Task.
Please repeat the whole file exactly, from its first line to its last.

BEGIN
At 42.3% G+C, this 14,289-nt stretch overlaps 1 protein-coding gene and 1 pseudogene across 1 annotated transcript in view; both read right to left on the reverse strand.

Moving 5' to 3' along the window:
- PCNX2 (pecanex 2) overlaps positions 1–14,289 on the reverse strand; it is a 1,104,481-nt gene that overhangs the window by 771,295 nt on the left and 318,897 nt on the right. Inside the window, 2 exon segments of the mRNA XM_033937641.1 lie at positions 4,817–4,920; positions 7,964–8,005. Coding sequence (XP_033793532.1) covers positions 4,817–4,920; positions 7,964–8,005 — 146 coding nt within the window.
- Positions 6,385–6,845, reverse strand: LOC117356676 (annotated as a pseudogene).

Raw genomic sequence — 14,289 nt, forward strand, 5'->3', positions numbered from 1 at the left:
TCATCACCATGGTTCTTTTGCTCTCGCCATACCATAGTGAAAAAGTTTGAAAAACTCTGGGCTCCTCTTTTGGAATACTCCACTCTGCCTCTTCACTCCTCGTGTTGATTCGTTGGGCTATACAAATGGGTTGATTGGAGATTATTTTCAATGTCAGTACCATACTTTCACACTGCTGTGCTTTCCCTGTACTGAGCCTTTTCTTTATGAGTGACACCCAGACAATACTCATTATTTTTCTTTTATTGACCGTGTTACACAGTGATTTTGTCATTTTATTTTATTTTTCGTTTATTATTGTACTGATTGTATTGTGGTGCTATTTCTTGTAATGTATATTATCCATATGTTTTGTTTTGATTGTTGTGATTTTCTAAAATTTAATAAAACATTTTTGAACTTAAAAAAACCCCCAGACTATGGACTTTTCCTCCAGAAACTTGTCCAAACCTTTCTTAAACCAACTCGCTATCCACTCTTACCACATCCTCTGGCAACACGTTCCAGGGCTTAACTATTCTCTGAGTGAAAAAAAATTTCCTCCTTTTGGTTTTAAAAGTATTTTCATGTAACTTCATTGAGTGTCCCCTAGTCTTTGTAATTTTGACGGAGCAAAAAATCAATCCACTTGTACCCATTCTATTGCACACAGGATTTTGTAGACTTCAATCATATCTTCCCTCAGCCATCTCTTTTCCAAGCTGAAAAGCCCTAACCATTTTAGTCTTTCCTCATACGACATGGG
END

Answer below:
At 42.3% G+C, this 14,289-nt stretch overlaps 1 protein-coding gene and 1 pseudogene across 1 annotated transcript in view; both read right to left on the reverse strand.

Moving 5' to 3' along the window:
- PCNX2 (pecanex 2) overlaps positions 1–14,289 on the reverse strand; it is a 1,104,481-nt gene that overhangs the window by 771,295 nt on the left and 318,897 nt on the right. Inside the window, 2 exon segments of the mRNA XM_033937641.1 lie at positions 4,817–4,920; positions 7,964–8,005. Coding sequence (XP_033793532.1) covers positions 4,817–4,920; positions 7,964–8,005 — 146 coding nt within the window.
- Positions 6,385–6,845, reverse strand: LOC117356676 (annotated as a pseudogene).

Raw genomic sequence — 14,289 nt, forward strand, 5'->3', positions numbered from 1 at the left:
TCATCACCATGGTTCTTTTGCTCTCGCCATACCATAGTGAAAAAGTTTGAAAAACTCTGGGCTCCTCTTTTGGAATACTCCACTCTGCCTCTTCACTCCTCGTGTTGATTCGTTGGGCTATACAAATGGGTTGATTGGAGATTATTTTCAATGTCAGTACCATACTTTCACACTGCTGTGCTTTCCCTGTACTGAGCCTTTTCTTTATGAGTGACACCCAGACAATACTCATTATTTTTCTTTTATTGACCGTGTTACACAGTGATTTTGTCATTTTATTTTATTTTTCGTTTATTATTGTACTGATTGTATTGTGGTGCTATTTCTTGTAATGTATATTATCCATATGTTTTGTTTTGATTGTTGTGATTTTCTAAAATTTAATAAAACATTTTTGAACTTAAAAAAACCCCCAGACTATGGACTTTTCCTCCAGAAACTTGTCCAAACCTTTCTTAAACCAACTCGCTATCCACTCTTACCACATCCTCTGGCAACACGTTCCAGGGCTTAACTATTCTCTGAGTGAAAAAAAATTTCCTCCTTTTGGTTTTAAAAGTATTTTCATGTAACTTCATTGAGTGTCCCCTAGTCTTTGTAATTTTGACGGAGCAAAAAATCAATCCACTTGTACCCATTCTATTGCACACAGGATTTTGTAGACTTCAATCATATCTTCCCTCAGCCATCTCTTTTCCAAGCTGAAAAGCCCTAACCATTTTAGTCTTTCCTCATACGACATGGG